The issue of some Muslim students insisting on wearing the Islamic hijab in violation of the uniform dress code has been brewing for more than a year now.
In Karnataka, where this issue escalated in a big way in January 2022, ended up in the Supreme Court, which is yet to form a Constitution Bench to hear the case.
Before that, the Karnataka high court had dismissed the petitions demanding the public and private educational institutes to allow hijab beyond the uniform as an essential religious practice among Muslims.
So far, schools have faced protests by the minority community over their refusal to allow hijab. In a recent case from Telangana, however, principal and staff members of a school have been booked under religious hate laws for objecting to students wearing hijab in violation of the uniform dress code.
As per various reports, the school is named Zee High School and is located in Hayathnagar.
News agency ANI has quoted sub-inspector of Hayathnagar police station as saying that the two girls, including a Class 10 student who is daughter of a judge, turned up at the school on 22 June in hijab. Principal Purnadevi Srivastava, teachers and other staff members told the girls that they had to remove the hijab as it was violating the dress code.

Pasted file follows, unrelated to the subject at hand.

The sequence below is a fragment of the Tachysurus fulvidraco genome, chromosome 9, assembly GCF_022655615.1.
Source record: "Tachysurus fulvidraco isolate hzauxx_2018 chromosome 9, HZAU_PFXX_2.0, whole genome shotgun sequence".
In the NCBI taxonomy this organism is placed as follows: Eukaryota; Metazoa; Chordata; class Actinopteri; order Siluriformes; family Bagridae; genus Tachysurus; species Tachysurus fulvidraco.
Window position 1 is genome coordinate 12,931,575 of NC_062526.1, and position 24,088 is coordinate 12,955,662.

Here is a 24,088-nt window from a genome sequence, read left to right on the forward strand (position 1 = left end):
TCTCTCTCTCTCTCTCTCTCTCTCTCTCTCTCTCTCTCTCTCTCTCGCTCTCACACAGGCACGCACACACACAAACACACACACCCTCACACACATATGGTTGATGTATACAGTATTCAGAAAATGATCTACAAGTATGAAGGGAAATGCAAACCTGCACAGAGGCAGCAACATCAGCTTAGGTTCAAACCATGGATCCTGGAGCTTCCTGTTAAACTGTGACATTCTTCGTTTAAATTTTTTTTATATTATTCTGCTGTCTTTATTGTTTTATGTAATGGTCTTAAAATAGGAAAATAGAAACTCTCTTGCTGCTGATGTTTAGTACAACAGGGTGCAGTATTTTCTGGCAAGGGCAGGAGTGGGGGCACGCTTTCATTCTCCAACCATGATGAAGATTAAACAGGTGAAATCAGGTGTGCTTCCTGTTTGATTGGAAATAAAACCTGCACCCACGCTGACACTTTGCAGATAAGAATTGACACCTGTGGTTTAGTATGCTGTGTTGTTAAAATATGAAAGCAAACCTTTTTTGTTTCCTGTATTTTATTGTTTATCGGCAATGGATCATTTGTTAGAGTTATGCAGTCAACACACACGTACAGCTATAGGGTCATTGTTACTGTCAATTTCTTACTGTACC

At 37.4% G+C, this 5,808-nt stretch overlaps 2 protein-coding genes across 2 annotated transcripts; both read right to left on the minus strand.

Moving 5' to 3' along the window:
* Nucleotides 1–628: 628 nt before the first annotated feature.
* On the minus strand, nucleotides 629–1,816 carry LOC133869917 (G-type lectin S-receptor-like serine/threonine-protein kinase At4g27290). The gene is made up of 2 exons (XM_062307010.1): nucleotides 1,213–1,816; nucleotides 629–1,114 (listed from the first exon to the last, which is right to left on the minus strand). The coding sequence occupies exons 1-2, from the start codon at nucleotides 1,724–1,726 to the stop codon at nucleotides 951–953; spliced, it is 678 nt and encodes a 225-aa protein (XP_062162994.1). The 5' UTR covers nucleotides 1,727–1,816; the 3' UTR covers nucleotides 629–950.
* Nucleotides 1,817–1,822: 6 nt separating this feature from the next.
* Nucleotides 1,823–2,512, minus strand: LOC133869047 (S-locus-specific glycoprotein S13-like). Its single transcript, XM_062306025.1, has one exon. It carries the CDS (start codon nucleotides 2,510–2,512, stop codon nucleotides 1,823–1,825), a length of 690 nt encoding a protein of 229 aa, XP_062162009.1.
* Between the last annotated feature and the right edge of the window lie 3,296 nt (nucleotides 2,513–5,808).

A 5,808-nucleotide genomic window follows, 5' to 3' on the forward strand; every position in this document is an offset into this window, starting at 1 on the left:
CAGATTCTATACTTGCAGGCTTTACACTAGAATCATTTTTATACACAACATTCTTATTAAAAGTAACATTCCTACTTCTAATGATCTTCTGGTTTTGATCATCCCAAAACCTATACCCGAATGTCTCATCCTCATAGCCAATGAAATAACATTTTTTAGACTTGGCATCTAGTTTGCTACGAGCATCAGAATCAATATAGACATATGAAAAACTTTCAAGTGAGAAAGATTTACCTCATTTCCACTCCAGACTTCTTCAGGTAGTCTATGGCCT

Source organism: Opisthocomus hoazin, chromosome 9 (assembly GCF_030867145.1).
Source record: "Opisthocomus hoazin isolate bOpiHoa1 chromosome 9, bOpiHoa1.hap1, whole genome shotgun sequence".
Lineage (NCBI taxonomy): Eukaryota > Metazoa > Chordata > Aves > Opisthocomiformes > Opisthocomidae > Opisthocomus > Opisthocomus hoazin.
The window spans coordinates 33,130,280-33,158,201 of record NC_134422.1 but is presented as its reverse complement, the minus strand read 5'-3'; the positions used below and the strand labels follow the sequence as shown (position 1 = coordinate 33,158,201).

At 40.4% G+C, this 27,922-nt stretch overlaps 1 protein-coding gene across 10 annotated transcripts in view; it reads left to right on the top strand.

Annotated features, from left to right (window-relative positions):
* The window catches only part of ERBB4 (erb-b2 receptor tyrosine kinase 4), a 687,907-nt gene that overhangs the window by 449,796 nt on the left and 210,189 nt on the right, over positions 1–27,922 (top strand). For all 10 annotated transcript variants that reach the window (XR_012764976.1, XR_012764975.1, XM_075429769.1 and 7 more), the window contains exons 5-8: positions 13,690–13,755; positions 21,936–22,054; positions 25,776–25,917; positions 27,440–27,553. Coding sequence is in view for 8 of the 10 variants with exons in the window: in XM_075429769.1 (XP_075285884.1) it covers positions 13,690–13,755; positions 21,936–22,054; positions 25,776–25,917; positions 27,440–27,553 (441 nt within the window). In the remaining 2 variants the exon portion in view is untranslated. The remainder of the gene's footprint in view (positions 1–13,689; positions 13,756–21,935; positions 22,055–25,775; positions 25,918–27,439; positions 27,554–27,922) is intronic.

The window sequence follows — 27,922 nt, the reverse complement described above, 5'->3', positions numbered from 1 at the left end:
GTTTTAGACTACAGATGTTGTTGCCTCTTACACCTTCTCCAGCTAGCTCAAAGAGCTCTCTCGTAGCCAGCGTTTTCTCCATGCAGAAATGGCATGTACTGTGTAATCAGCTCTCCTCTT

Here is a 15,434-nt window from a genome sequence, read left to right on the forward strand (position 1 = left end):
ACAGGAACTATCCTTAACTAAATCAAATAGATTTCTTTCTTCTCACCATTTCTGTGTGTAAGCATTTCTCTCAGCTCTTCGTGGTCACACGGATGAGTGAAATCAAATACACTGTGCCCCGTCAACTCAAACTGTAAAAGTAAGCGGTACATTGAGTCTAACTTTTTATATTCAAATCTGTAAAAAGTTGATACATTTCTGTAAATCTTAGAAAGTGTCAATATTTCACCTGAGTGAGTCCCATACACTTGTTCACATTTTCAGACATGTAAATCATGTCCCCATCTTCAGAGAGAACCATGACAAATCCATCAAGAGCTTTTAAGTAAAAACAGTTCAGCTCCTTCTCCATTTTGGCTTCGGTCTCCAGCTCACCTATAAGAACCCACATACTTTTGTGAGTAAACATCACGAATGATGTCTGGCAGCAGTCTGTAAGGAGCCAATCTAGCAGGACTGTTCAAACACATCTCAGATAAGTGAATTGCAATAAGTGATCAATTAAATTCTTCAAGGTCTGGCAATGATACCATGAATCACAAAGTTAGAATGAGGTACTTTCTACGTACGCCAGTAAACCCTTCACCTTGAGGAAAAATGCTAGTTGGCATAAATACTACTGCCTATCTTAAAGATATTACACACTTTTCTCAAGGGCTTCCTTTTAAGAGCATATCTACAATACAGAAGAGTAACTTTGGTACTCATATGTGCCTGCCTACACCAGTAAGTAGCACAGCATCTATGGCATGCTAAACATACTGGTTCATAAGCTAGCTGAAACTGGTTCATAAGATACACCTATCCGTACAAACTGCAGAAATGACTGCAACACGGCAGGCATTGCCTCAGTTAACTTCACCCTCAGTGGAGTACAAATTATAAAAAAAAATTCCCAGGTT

The next day, the girls turned up in hijab again, and refused to remove it outside the classroom too. A teacher demanded an explanation as to why they had come to the school wearing hijab when the principal had issued clear instructions against doing so. This resulted in an argument.
“While the school authorities did not report the incident to their parents, the students, after reaching home, briefed their guardians on what happened. On the advice of her parents, one of the students lodged a complaint. A case has been registered against the principal and some members of the teaching staff,” the officer told ANI.
As per a report by Deccan Chronicle, the FIR has been filed under Sections 352 (assault or use of force), 295 (a) (deliberate act to outrage religious feelings) and 298 (words meant to hurt religious feelings) of the IPC and Section 23 of the Juvenile Justice Act.
The report has quoted the judiciary officer father of the one of the girls, saying his daughter prays five times a day and is following the Indian Constitution’s Right to religious Act.
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